If for some reason you cannot use a client library (e.g. querying via Postman), then you can create a POST request to our subgraph's HTTP endpoint, with header: Content-Type: application/json and the body consisting of your query on one line in quotations. For example:

{"query": "{ reserves (where: {usageAsCollateralEnabled: true}) { id name price {id} liquidityRate variableBorrowRate stableBorrowRate}}" }

Example Queries

In the below queries, we'll be using the mainnet Big uints GraphQL endpoints. You can copy and paste these queries into the Graph playground links.

Reserve data

If we want to get a list of all the reserves that are able to be used as collateral, along with each reserve's interest rate details , our query would look like:

{ reserves (where: { usageAsCollateralEnabled: true }) { id name price { id } liquidityRate variableBorrowRate stableBorrowRate }}

If we want to fetch data for a specific reserve, then we would use the reserves ERC20 token address. E.g. for the Chainlink reserve:

{ reserve(id: "0x514910771af9ca656af840dff83e8264ecf986ca0x24a42fd28c976a61df5d00d0599c34c4f90748c8") { // LINK symbol price aToken { id } }}

If we want to fetch historic interest rate data for a particular reserve and paginate through the records, our query could look something like:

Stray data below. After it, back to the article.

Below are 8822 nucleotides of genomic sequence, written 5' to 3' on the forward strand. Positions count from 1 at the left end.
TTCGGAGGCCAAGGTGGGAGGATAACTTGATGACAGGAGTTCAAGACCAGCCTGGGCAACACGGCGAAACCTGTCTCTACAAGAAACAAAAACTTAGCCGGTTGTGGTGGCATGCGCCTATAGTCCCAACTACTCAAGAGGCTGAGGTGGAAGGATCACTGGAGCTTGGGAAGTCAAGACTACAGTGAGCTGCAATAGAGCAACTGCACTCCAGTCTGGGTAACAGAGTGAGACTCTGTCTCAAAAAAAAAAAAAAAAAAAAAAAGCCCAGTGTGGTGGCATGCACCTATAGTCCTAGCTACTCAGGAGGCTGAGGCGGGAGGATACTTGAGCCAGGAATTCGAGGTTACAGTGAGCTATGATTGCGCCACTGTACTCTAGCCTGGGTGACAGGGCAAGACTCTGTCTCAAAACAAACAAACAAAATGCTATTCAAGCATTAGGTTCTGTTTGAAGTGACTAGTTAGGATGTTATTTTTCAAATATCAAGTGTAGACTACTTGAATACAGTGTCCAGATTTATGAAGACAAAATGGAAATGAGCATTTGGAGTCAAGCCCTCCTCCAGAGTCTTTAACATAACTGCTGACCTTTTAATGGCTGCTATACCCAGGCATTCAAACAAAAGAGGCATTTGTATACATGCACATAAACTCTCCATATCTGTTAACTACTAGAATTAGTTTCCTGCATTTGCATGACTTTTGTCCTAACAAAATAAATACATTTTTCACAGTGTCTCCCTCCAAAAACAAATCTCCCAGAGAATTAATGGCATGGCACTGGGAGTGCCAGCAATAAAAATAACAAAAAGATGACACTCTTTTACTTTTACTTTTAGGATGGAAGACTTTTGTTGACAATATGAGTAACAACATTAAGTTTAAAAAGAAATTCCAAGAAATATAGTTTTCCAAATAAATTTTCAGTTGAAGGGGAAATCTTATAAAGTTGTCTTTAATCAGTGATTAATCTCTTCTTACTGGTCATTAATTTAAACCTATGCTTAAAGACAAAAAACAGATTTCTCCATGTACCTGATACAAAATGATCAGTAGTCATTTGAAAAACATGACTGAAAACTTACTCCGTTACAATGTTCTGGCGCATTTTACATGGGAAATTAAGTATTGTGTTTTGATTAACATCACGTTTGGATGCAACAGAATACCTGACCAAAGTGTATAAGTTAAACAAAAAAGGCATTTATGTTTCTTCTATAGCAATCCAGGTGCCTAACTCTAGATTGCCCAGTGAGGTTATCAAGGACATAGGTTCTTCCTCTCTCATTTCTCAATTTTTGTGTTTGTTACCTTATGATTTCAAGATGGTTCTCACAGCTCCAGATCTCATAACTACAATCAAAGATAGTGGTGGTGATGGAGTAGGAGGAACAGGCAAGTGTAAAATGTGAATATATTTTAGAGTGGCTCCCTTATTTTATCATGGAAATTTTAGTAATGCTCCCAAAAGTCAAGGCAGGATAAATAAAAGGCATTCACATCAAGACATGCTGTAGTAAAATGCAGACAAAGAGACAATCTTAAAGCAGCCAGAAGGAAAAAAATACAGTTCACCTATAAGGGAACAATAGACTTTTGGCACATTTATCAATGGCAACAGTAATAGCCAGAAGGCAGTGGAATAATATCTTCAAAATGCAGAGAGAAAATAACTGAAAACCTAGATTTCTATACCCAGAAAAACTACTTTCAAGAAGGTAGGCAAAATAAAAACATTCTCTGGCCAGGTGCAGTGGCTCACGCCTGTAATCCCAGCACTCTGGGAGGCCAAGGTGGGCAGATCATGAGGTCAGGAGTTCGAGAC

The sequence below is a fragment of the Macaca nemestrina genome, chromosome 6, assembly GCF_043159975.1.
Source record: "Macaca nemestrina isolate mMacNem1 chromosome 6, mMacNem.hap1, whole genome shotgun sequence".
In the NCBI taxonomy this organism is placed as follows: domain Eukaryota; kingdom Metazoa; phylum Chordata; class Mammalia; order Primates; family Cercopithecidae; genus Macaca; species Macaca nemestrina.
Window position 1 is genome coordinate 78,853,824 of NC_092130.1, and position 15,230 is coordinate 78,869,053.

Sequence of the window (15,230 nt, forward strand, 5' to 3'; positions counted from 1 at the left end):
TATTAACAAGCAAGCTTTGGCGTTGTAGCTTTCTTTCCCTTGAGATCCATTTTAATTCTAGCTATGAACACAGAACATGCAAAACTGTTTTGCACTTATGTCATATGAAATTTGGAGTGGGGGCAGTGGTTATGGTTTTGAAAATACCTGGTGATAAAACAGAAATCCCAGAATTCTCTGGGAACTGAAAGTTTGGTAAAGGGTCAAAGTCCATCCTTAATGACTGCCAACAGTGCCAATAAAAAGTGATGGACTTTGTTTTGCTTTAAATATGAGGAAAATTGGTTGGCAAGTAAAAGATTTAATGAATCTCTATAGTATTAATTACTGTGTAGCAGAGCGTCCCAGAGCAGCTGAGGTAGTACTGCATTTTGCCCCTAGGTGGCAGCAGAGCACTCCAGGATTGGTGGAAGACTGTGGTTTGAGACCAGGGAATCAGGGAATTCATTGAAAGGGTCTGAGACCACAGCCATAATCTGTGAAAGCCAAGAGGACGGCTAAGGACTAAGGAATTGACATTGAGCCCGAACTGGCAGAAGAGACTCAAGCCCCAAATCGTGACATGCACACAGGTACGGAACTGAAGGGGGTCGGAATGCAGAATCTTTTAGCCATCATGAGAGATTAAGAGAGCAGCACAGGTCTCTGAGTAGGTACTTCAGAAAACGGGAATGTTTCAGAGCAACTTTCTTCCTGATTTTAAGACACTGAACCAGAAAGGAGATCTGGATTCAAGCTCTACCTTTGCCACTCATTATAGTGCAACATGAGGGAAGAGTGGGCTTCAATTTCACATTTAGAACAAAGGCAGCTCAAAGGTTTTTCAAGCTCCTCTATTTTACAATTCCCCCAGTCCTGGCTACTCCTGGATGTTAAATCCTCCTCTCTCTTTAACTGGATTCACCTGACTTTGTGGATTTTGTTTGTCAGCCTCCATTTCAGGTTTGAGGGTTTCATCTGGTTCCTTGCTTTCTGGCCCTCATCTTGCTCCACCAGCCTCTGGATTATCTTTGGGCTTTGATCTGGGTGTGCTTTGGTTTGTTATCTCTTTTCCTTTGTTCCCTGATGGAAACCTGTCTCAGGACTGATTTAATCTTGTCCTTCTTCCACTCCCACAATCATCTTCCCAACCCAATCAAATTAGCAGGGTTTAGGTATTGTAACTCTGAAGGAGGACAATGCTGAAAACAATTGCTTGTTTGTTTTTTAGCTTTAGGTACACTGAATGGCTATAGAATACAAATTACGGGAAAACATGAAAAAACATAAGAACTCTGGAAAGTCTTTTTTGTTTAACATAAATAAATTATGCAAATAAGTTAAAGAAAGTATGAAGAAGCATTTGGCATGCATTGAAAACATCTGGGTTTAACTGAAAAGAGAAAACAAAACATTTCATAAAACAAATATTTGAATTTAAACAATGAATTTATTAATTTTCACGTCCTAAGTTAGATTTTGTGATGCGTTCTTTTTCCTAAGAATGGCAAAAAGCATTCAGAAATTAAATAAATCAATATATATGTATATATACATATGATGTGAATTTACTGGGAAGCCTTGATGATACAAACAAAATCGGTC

{ reserve (id: "0x0000000000085d4780b73119b644ae5ecd22b3760x24a42fd28c976a61df5d00d0599c34c4f90748c8") { // TUSD id paramsHistory(skip:1000, first: 1000) { id variableBorrowRate utilizationRate liquidityRate timestamp } }}

User data

When an address interacts with the Phantazm Protocol, a UserReserve is created with the user ID being the user's address + the reserve's ID (which is the ERC20 token address).

To fetch the details of a particular UserReserve:

{ userReserve(id: "USER_ADDRESS_AND_RESERVE_ADDRESS") { reserve { id symbol } user { id } }}

To fetch all the reserves (i.e. positions) that a specific user has (note that user address must be lower case):

{ userReserves(where: { user: "USER_ADDRESS"}) { id reserve{ id symbol } user { id } }}

Deposit data

To get recent deposits for a particular asset:

{ deposits (orderBy: timestamp, orderDirection: desc, where: {  reserve: "0xdac17f958d2ee523a2206206994597c13d831ec70x24a42fd28c976a61df5d00d0599c34c4f90748c8" // USDT }) { id amount timestamp }}

Borrow data

To get recent borrows for a particular asset:

{ borrows (orderBy: timestamp, orderDirection: desc, where: {  reserve: "0xdac17f958d2ee523a2206206994597c13d831ec70x24a42fd28c976a61df5d00d0599c34c4f90748c8" // USDT }) { id amount timestamp }}

Flash loan data

An example query for analysing the 5 most recent Flash Loans would be:

{  flashLoans(  first: 5  orderBy: timestamp  orderDirection: desc  ) {  id  reserve {  id  name  symbol  }  amount  totalFee  timestamp  } } 
Subgraph data (GraphQL) | Phantazm (2024)